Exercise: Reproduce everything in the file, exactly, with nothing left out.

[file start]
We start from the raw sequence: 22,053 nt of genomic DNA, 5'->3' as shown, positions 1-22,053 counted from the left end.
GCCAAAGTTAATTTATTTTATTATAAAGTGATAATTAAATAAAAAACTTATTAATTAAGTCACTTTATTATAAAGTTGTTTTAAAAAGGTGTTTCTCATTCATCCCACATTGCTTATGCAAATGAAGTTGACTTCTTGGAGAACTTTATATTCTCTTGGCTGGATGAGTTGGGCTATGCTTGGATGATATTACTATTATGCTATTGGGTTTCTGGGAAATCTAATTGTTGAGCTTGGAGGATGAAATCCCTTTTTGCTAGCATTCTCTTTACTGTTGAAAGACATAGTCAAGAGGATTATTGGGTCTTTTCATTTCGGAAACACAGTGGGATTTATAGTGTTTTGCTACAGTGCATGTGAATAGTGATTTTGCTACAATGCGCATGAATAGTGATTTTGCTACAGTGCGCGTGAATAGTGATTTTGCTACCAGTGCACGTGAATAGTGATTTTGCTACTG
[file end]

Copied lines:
We start from the raw sequence: 22,053 nt of genomic DNA, 5'->3' as shown, positions 1-22,053 counted from the left end.
GCCAAAGTTAATTTATTTTATTATAAAGTGATAATTAAATAAAAAACTTATTAATTAAGTCACTTTATTATAAAGTTGTTTTAAAAAGGTGTTTCTCATTCATCCCACATTGCTTATGCAAATGAAGTTGACTTCTTGGAGAACTTTATATTCTCTTGGCTGGATGAGTTGGGCTATGCTTGGATGATATTACTATTATGCTATTGGGTTTCTGGGAAATCTAATTGTTGAGCTTGGAGGATGAAATCCCTTTTTGCTAGCATTCTCTTTACTGTTGAAAGACATAGTCAAGAGGATTATTGGGTCTTTTCATTTCGGAAACACAGTGGGATTTATAGTGTTTTGCTACAGTGCATGTGAATAGTGATTTTGCTACAATGCGCATGAATAGTGATTTTGCTACAGTGCGCGTGAATAGTGATTTTGCTACCAGTGCACGTGAATAGTGATTTTGCTACTG